The birth of a hobbit cupboard
Okay, this is a little scary for me. Usually I wait to finish a piece before holding it up for the scrutiny of FW readers (and staffers!). But I decided to take the plunge and document the design process of my latest piece in real time.
Normally, I’m a firm believer in having a design locked down before I take a saw to lumber, but this project was a little different. The web folks were going to be shooting a video on glue ups, and I was tasked with making a mock-up of a through-tenon joint. Actually, I volunteered. I’ve never been one for letting a perfectly good joint go to waste, so instead of mocking up a single joint, I decided to build a small project incorporating through tenons.
In addition, I had recently carved a sample panel that I thought I might be able to work into the design as well. Again, waste not, want not. The panel came out of a conversation I had a few weeks back, where I was asked if I could make “Lord of the Rings” furniture. Being the geek that I am, this was the coolest question anyone could have ever asked me. I replied “are you looking for something out of Bilbo’s house or an elvish piece from Rivendel?” She was thinking Hobbit. This reminded me of Adrian McCurdy’s medieval-inspiried work, featured on a recent Fine Woodworking back cover. The set designers on the films took a heavy nod from medieval furniture and architecture, which also influenced the original arts and crafts designers. I figured that adding a heavy dose of medieval inspiration to my arts and crafts furniture just might result in something with a Shire feel to it. Hence my ulterior motive in volunteering to make the prop.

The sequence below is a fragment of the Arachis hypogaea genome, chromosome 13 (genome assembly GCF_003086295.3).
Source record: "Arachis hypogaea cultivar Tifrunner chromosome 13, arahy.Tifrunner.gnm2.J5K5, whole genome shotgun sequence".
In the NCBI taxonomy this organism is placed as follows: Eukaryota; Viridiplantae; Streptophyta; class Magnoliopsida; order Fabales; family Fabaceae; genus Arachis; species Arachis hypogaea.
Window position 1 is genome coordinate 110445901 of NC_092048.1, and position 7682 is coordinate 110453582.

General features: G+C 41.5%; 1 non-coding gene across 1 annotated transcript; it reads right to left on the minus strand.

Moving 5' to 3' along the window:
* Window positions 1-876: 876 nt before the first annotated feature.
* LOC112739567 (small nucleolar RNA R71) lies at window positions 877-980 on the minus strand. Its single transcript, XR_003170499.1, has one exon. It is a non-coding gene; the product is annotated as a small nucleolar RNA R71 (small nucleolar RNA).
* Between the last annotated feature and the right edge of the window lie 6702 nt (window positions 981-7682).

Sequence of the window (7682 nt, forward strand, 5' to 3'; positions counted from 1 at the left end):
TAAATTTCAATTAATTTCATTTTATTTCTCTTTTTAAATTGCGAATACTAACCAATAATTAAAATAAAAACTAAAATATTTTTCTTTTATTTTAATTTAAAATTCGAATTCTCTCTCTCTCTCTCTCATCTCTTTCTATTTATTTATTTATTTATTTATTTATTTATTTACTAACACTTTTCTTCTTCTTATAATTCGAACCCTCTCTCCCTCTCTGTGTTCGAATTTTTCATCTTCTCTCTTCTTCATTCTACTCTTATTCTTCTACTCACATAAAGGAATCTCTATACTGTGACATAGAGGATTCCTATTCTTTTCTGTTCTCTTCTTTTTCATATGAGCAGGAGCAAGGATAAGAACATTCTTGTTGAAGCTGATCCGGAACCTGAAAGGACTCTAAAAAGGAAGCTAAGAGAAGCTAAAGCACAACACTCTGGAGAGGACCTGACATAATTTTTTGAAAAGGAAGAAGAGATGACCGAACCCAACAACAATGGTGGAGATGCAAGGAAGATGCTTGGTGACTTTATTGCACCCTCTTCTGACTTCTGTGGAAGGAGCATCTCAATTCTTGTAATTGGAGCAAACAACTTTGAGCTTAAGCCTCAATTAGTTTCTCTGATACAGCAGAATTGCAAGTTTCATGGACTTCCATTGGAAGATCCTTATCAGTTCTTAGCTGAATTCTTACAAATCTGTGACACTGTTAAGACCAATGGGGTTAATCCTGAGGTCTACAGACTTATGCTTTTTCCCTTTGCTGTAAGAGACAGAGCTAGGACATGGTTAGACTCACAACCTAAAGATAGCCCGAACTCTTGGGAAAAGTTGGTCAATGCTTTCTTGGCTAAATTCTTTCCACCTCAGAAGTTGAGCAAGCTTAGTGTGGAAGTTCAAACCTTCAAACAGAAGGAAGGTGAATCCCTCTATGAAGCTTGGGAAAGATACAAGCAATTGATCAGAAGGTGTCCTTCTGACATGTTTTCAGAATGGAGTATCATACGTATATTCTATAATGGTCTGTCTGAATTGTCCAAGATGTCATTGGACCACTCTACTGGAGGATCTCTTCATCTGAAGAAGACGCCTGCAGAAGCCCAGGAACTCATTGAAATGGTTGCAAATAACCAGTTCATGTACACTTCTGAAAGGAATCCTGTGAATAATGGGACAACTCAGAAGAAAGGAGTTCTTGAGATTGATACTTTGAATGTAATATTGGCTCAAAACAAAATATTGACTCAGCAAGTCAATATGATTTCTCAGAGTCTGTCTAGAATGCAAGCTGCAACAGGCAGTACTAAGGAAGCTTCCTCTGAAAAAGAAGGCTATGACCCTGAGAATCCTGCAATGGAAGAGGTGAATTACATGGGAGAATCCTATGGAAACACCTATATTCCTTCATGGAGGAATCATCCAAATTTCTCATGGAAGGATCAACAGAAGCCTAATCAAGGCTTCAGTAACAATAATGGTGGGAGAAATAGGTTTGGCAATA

With no real pressure from a client, I headed out to my shop with a cup of coffee and my ipad. I made a few sketches, followed by a quick template of the sides, then started cutting wood. I left most of the parts over-sized through the design/build process and slowly worked toward the finished product.
I’m still not out of the woods yet, but it’s been a nice journey so far…
The design of the cupboard was built around a small panel I had recently carved. The other criteria was that it needed to include through-tenons and hopefully have a Hobbit flair to it. I started with a rough sketch on my ipad.
The sketch was made using an app called Paper. It's very simple and intuitive to use. Initially, I thought the limited tool set and color palette would limit it's function, but I find myself using it more often than other more powerful apps I own.
With the rough sketch in hand, I scaled the overall dimensions based on the existing panel. From there I created a template for the case sides.
I didn't want to commit to any design details at this point so I left the template oversized for now.
With parts cut to rough size and the door panel still over-sized, I laid them out on the bench. This helped me to fine-tune shelf placement and how much to trim off the door.
With the tenons cut, I assembled everything for one last check before trimming the door panel. Can you tell I'm hesitant to cut into it? Also, with the piece together, I can get a better idea of how I want to profile the top and bottom of the sides.
Here's where I'm at now- The door is trimmed and I've located the vertical divider. I've also settled on the side profile and added a pyramid chamfer to the through tenons. It's ready for the video shoot right now. When that's done, I'll finish it up. Stay tuned!